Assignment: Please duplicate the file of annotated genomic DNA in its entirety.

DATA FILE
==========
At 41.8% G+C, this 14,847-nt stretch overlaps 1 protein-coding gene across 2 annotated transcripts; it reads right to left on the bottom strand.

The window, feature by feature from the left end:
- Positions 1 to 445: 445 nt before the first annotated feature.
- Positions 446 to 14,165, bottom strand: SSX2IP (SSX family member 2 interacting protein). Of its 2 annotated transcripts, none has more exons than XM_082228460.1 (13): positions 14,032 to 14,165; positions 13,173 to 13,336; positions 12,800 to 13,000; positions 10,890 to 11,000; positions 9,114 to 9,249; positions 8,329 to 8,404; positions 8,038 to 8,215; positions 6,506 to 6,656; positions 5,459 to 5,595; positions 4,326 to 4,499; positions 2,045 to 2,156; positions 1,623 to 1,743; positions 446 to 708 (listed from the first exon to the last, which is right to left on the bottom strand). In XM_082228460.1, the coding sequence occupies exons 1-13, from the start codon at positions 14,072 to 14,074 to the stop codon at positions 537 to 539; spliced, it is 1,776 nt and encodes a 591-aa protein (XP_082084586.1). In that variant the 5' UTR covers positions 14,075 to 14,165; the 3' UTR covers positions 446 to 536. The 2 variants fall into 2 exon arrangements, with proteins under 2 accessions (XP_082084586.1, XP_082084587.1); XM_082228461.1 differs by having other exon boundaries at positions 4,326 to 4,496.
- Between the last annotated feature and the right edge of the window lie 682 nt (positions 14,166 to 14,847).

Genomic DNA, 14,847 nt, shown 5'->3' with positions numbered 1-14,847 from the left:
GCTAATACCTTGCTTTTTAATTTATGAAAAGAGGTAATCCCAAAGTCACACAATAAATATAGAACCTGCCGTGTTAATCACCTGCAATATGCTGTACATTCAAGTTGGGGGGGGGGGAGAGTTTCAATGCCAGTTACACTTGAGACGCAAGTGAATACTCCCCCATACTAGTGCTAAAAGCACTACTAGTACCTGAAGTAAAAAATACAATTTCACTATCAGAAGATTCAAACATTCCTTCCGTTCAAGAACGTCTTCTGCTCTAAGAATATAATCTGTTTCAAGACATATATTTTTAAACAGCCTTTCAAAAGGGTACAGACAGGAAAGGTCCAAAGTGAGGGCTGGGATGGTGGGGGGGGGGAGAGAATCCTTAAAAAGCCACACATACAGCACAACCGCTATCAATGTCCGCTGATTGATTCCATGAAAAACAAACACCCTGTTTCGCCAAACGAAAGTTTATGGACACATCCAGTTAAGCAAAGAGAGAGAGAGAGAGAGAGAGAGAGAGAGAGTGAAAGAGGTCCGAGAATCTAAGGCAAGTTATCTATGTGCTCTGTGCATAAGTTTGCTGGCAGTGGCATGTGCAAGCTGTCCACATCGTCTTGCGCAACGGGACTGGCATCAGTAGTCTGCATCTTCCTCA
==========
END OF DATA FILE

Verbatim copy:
At 41.8% G+C, this 14,847-nt stretch overlaps 1 protein-coding gene across 2 annotated transcripts; it reads right to left on the bottom strand.

The window, feature by feature from the left end:
- Positions 1 to 445: 445 nt before the first annotated feature.
- Positions 446 to 14,165, bottom strand: SSX2IP (SSX family member 2 interacting protein). Of its 2 annotated transcripts, none has more exons than XM_082228460.1 (13): positions 14,032 to 14,165; positions 13,173 to 13,336; positions 12,800 to 13,000; positions 10,890 to 11,000; positions 9,114 to 9,249; positions 8,329 to 8,404; positions 8,038 to 8,215; positions 6,506 to 6,656; positions 5,459 to 5,595; positions 4,326 to 4,499; positions 2,045 to 2,156; positions 1,623 to 1,743; positions 446 to 708 (listed from the first exon to the last, which is right to left on the bottom strand). In XM_082228460.1, the coding sequence occupies exons 1-13, from the start codon at positions 14,072 to 14,074 to the stop codon at positions 537 to 539; spliced, it is 1,776 nt and encodes a 591-aa protein (XP_082084586.1). In that variant the 5' UTR covers positions 14,075 to 14,165; the 3' UTR covers positions 446 to 536. The 2 variants fall into 2 exon arrangements, with proteins under 2 accessions (XP_082084586.1, XP_082084587.1); XM_082228461.1 differs by having other exon boundaries at positions 4,326 to 4,496.
- Between the last annotated feature and the right edge of the window lie 682 nt (positions 14,166 to 14,847).

Genomic DNA, 14,847 nt, shown 5'->3' with positions numbered 1-14,847 from the left:
GCTAATACCTTGCTTTTTAATTTATGAAAAGAGGTAATCCCAAAGTCACACAATAAATATAGAACCTGCCGTGTTAATCACCTGCAATATGCTGTACATTCAAGTTGGGGGGGGGGGAGAGTTTCAATGCCAGTTACACTTGAGACGCAAGTGAATACTCCCCCATACTAGTGCTAAAAGCACTACTAGTACCTGAAGTAAAAAATACAATTTCACTATCAGAAGATTCAAACATTCCTTCCGTTCAAGAACGTCTTCTGCTCTAAGAATATAATCTGTTTCAAGACATATATTTTTAAACAGCCTTTCAAAAGGGTACAGACAGGAAAGGTCCAAAGTGAGGGCTGGGATGGTGGGGGGGGGGAGAGAATCCTTAAAAAGCCACACATACAGCACAACCGCTATCAATGTCCGCTGATTGATTCCATGAAAAACAAACACCCTGTTTCGCCAAACGAAAGTTTATGGACACATCCAGTTAAGCAAAGAGAGAGAGAGAGAGAGAGAGAGAGAGAGAGTGAAAGAGGTCCGAGAATCTAAGGCAAGTTATCTATGTGCTCTGTGCATAAGTTTGCTGGCAGTGGCATGTGCAAGCTGTCCACATCGTCTTGCGCAACGGGACTGGCATCAGTAGTCTGCATCTTCCTCA